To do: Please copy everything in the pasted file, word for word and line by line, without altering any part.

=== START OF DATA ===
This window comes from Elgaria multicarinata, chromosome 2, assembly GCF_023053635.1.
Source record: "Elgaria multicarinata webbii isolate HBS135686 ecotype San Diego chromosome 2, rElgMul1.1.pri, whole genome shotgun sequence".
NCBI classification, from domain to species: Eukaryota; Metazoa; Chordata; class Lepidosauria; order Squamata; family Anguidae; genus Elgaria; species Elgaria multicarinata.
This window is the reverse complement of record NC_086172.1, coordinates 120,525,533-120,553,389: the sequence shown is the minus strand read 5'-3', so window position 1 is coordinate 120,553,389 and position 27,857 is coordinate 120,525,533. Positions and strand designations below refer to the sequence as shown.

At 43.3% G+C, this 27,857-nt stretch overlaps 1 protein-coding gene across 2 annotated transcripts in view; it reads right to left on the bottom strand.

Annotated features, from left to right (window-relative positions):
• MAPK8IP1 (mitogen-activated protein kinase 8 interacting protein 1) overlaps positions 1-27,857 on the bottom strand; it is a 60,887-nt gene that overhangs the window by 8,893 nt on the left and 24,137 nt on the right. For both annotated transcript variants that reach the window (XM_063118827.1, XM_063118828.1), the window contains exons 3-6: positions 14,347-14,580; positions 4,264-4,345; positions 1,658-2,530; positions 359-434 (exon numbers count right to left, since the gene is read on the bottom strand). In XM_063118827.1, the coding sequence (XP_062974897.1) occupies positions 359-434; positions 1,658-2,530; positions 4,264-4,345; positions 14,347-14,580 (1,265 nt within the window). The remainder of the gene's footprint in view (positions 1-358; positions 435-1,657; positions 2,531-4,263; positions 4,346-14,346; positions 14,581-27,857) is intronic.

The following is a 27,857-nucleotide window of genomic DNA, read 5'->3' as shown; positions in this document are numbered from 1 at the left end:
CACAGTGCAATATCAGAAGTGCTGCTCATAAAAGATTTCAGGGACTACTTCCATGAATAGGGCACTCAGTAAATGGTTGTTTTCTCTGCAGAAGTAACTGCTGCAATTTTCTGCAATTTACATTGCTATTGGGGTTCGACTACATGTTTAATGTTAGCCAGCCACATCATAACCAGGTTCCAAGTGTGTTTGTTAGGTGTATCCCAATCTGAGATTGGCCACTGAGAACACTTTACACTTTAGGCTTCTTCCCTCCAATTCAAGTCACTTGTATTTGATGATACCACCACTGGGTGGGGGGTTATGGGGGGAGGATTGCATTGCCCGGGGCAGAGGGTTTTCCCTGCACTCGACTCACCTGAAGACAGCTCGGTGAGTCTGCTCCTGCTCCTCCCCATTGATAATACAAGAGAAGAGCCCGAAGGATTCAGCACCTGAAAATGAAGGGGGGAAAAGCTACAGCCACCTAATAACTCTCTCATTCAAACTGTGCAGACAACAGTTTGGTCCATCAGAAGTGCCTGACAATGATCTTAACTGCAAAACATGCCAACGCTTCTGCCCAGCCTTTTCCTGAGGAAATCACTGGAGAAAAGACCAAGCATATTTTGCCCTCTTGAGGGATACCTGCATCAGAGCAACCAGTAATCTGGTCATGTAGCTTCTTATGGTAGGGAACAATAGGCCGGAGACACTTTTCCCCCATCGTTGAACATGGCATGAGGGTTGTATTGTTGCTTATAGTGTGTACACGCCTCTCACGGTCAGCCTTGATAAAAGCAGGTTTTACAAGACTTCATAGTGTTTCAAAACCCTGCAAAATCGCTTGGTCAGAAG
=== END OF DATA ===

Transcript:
This window comes from Elgaria multicarinata, chromosome 2, assembly GCF_023053635.1.
Source record: "Elgaria multicarinata webbii isolate HBS135686 ecotype San Diego chromosome 2, rElgMul1.1.pri, whole genome shotgun sequence".
NCBI classification, from domain to species: Eukaryota; Metazoa; Chordata; class Lepidosauria; order Squamata; family Anguidae; genus Elgaria; species Elgaria multicarinata.
This window is the reverse complement of record NC_086172.1, coordinates 120,525,533-120,553,389: the sequence shown is the minus strand read 5'-3', so window position 1 is coordinate 120,553,389 and position 27,857 is coordinate 120,525,533. Positions and strand designations below refer to the sequence as shown.

At 43.3% G+C, this 27,857-nt stretch overlaps 1 protein-coding gene across 2 annotated transcripts in view; it reads right to left on the bottom strand.

Annotated features, from left to right (window-relative positions):
• MAPK8IP1 (mitogen-activated protein kinase 8 interacting protein 1) overlaps positions 1-27,857 on the bottom strand; it is a 60,887-nt gene that overhangs the window by 8,893 nt on the left and 24,137 nt on the right. For both annotated transcript variants that reach the window (XM_063118827.1, XM_063118828.1), the window contains exons 3-6: positions 14,347-14,580; positions 4,264-4,345; positions 1,658-2,530; positions 359-434 (exon numbers count right to left, since the gene is read on the bottom strand). In XM_063118827.1, the coding sequence (XP_062974897.1) occupies positions 359-434; positions 1,658-2,530; positions 4,264-4,345; positions 14,347-14,580 (1,265 nt within the window). The remainder of the gene's footprint in view (positions 1-358; positions 435-1,657; positions 2,531-4,263; positions 4,346-14,346; positions 14,581-27,857) is intronic.

The following is a 27,857-nucleotide window of genomic DNA, read 5'->3' as shown; positions in this document are numbered from 1 at the left end:
CACAGTGCAATATCAGAAGTGCTGCTCATAAAAGATTTCAGGGACTACTTCCATGAATAGGGCACTCAGTAAATGGTTGTTTTCTCTGCAGAAGTAACTGCTGCAATTTTCTGCAATTTACATTGCTATTGGGGTTCGACTACATGTTTAATGTTAGCCAGCCACATCATAACCAGGTTCCAAGTGTGTTTGTTAGGTGTATCCCAATCTGAGATTGGCCACTGAGAACACTTTACACTTTAGGCTTCTTCCCTCCAATTCAAGTCACTTGTATTTGATGATACCACCACTGGGTGGGGGGTTATGGGGGGAGGATTGCATTGCCCGGGGCAGAGGGTTTTCCCTGCACTCGACTCACCTGAAGACAGCTCGGTGAGTCTGCTCCTGCTCCTCCCCATTGATAATACAAGAGAAGAGCCCGAAGGATTCAGCACCTGAAAATGAAGGGGGGAAAAGCTACAGCCACCTAATAACTCTCTCATTCAAACTGTGCAGACAACAGTTTGGTCCATCAGAAGTGCCTGACAATGATCTTAACTGCAAAACATGCCAACGCTTCTGCCCAGCCTTTTCCTGAGGAAATCACTGGAGAAAAGACCAAGCATATTTTGCCCTCTTGAGGGATACCTGCATCAGAGCAACCAGTAATCTGGTCATGTAGCTTCTTATGGTAGGGAACAATAGGCCGGAGACACTTTTCCCCCATCGTTGAACATGGCATGAGGGTTGTATTGTTGCTTATAGTGTGTACACGCCTCTCACGGTCAGCCTTGATAAAAGCAGGTTTTACAAGACTTCATAGTGTTTCAAAACCCTGCAAAATCGCTTGGTCAGAAG